Cornerback Tyrann Mathieu has gotten most of the attention, a fearless player with a catchy nickname ("Honey Badger") and the statistics to back up the hype. Just 5-foot-9 and 175 pounds, he creates all sorts of mayhem with his blitzes off the edge, leading the team in tackles, causing six fumbles and recovering four of them. He also has a pair of interceptions and has broken up seven passes.
    But don't forget the other corner, junior Morris Claiborne, who has five interceptions and is probably LSU's best coverage back. Coordinator John Chavis is more than willing to leave those guys in man-to-man coverage, allowing a safety to edge up closer to the line to help stop the run.
    Georgia will counter with one of the nation's most accomplished quarterbacks. Third-year sophomore Aaron Murray has already set a school record with 32 touchdown passes, and he's got a wealth of potential receivers. Eighteen players have caught passes. A dozen have scored at least one TD.
    The Bulldogs know they're facing a dominant secondary, but they don't intend to rein in the passing game.
    "It's going to be a little scary," said Michael Bennett, a redshirt freshman and among a group of promising young Georgia receivers that also includes true freshmen Malcolm Mitchell and Chris Conley. "But I think we're up to the challenge."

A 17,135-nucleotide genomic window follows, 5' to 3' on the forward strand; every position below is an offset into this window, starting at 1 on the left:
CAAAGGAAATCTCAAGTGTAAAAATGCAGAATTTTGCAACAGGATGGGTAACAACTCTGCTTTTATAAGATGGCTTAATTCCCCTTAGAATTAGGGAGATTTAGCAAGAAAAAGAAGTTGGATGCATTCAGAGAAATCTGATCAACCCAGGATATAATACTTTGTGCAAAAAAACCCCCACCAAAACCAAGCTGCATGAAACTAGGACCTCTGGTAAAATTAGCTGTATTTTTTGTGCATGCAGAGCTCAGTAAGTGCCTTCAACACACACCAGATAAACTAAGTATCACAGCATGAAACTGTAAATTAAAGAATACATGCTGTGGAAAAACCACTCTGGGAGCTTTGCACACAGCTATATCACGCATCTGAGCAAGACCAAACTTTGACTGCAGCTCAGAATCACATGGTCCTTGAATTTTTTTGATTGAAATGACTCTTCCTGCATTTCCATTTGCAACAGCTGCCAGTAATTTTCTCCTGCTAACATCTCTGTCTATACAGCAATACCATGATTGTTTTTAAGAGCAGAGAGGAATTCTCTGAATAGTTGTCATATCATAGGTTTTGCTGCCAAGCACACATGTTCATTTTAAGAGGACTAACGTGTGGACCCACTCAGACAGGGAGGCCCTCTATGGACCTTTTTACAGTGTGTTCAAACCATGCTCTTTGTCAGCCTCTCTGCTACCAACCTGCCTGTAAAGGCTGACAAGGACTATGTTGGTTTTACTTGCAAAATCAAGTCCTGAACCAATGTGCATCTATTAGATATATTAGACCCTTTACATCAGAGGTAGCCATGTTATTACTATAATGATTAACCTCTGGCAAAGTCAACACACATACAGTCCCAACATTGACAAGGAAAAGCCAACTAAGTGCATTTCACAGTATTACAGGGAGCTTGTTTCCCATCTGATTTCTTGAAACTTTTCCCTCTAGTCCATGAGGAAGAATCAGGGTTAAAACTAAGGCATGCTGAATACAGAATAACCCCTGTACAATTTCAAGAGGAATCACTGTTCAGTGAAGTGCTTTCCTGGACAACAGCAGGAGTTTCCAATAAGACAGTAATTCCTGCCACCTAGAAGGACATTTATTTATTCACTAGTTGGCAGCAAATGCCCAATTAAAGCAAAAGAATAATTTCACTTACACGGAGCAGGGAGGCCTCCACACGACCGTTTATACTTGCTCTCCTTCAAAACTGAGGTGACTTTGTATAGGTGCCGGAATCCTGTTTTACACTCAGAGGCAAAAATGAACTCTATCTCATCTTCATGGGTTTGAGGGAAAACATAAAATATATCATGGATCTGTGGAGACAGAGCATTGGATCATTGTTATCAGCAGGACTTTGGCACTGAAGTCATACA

Georgia's defense has certainly been up to the challenge, ranking in the top 10 in points allowed (17.8), rushing yards (94.8) and total defense (271.1 yards).
    In Grantham's first season, the Bulldogs looked a little lost trying to adjust to the 3-4 scheme. Now, it's second nature. Plus, they have the massive noseguards required to make the entire scheme work, pairing junior-college signee John Jenkins (351 pounds) with emerging sophomore Kwame Geathers (350 pounds).
    With those two clogging the middle, players such as outside linebacker Jarvis Jones and safety Bacarri Rambo have blossomed into stars. Jones has spent so much time in the other team's backfield (11.5 sacks, 19.5 tackles behind the line), he could qualify as a two-way player. The ball-hogging Rambo has seven interceptions.